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>I'm not sure that sauropods readdy we(try really went) extinct in the
>Ve noted before, there are a slew (slough?) of sauropod remains
>in the Maastrichtian of West Texas, and I'm not convinced that they
>re-emigrated from S. America. The same taxa are common in N. Mexico and
>to a lesser extent in Wyoming. Thus sauropod extinction is greatly
There does seem to be a real "sauropod hiatus" (to use Spencer Lucas'
phrase) in western North America in the Campanian and early Maastrichtian.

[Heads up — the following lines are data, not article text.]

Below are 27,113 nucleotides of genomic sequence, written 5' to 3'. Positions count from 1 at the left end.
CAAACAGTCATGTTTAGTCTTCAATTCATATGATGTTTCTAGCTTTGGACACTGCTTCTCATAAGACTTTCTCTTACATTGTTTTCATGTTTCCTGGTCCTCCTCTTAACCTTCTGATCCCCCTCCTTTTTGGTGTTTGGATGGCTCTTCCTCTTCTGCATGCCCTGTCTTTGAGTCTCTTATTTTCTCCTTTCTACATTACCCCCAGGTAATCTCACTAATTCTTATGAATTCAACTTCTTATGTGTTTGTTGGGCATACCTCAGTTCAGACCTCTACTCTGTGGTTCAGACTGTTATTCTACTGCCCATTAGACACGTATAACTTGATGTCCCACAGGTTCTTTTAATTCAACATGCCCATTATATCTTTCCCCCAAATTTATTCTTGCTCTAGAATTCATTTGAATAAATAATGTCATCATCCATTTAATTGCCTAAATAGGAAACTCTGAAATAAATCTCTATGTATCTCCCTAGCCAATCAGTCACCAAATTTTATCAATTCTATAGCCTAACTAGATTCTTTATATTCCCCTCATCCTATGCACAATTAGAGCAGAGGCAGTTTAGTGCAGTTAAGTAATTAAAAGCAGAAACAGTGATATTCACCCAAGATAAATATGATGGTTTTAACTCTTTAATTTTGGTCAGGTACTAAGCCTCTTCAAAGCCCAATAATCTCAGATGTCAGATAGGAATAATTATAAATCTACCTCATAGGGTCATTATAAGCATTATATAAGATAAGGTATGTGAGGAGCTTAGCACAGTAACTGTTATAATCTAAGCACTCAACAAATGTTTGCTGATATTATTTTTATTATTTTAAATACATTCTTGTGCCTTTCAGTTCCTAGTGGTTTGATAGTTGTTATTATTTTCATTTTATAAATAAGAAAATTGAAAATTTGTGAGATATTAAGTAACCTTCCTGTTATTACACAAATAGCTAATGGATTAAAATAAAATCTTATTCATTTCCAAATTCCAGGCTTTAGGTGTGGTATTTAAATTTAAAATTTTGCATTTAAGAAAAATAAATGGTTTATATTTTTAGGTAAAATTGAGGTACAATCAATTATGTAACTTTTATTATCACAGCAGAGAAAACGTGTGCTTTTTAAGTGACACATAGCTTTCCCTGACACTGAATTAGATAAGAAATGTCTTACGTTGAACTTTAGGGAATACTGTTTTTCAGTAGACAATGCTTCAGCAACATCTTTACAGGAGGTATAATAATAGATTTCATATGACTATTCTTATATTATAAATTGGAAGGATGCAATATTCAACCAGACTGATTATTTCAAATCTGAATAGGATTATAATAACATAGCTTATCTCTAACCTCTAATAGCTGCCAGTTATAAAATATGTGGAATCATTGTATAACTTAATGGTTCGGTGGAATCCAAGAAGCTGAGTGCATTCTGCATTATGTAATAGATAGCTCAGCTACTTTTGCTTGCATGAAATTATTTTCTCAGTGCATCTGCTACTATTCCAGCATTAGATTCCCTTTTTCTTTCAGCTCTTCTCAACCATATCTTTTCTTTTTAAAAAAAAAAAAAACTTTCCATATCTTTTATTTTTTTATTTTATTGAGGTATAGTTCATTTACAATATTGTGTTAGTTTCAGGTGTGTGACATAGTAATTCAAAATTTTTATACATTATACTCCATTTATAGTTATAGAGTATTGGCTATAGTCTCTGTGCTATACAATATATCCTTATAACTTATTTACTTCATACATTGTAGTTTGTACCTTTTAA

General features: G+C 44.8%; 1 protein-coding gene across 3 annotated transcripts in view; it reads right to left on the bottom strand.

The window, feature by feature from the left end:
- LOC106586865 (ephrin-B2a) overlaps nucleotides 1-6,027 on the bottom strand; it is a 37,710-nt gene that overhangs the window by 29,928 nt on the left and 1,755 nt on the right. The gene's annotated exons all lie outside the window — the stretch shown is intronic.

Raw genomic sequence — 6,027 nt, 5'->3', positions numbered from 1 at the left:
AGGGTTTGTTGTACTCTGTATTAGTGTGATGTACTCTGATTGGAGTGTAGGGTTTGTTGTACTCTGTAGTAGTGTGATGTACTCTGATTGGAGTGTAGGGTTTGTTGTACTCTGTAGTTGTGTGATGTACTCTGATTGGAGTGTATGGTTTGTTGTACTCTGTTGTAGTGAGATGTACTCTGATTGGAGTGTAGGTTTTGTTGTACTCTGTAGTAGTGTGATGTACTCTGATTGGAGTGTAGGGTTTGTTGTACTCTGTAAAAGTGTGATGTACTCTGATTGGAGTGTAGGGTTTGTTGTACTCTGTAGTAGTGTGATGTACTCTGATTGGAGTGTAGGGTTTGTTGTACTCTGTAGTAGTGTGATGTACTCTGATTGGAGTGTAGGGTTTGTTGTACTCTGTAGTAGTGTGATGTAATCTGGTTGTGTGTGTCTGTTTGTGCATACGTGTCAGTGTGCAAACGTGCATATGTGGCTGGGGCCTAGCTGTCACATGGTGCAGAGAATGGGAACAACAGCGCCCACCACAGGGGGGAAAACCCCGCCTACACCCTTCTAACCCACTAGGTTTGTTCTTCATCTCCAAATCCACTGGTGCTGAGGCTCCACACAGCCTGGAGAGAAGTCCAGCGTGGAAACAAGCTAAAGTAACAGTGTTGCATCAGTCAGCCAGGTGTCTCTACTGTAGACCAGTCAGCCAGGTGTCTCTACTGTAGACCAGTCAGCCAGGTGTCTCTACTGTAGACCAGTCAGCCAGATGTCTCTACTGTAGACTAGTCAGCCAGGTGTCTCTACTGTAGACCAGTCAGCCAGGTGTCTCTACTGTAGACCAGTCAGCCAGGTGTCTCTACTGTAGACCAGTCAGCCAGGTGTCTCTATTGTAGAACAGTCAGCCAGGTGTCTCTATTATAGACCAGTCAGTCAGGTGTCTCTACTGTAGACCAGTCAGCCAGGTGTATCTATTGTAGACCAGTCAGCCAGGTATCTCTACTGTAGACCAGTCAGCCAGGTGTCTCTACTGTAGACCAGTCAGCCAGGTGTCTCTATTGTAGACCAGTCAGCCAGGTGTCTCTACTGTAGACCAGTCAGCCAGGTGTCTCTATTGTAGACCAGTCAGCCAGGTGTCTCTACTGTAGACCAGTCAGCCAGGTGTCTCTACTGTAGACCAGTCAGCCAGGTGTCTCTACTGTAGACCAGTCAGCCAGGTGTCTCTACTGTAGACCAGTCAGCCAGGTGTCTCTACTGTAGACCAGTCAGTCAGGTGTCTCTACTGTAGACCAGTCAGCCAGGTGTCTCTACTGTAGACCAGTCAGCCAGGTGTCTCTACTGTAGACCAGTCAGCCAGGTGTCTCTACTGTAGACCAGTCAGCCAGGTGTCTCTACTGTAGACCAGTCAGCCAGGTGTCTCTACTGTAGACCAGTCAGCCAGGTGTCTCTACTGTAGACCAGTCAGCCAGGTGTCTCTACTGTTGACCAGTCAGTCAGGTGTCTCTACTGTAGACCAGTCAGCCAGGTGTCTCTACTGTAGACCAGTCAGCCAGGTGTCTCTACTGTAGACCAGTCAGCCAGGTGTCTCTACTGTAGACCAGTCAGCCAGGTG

We have huge samples of teeth, bones, and skeletons, and nary a sauropod.
In the late Maastrichtian, there is the appearence of the sauropod
Alamosaurus, a titanosaurid which may (or may not) have immigrated from
South America. Of course, we don't know enough about eastern North America
to say if the fragmentary late Late Cretaceous sauropods there are
immigrants or survivors.
Nevertheless, there are Campanian and Maastrichtian sauropods from South
America, Madagascar, Europe, and central and eastern Asia. Therefore, the
sauropod hiatus is at best a North American, and probably only a western
North American, phenomenon.
Thomas R. Holtz, Jr. email:
Vertebrate Paleontologist in Exile Phone: 703-648-5280
U.S. Geological Survey FAX: 703-648-5420
Branch of Paleontology & Stratigraphy
MS 970 National Center
Reston, VA 22092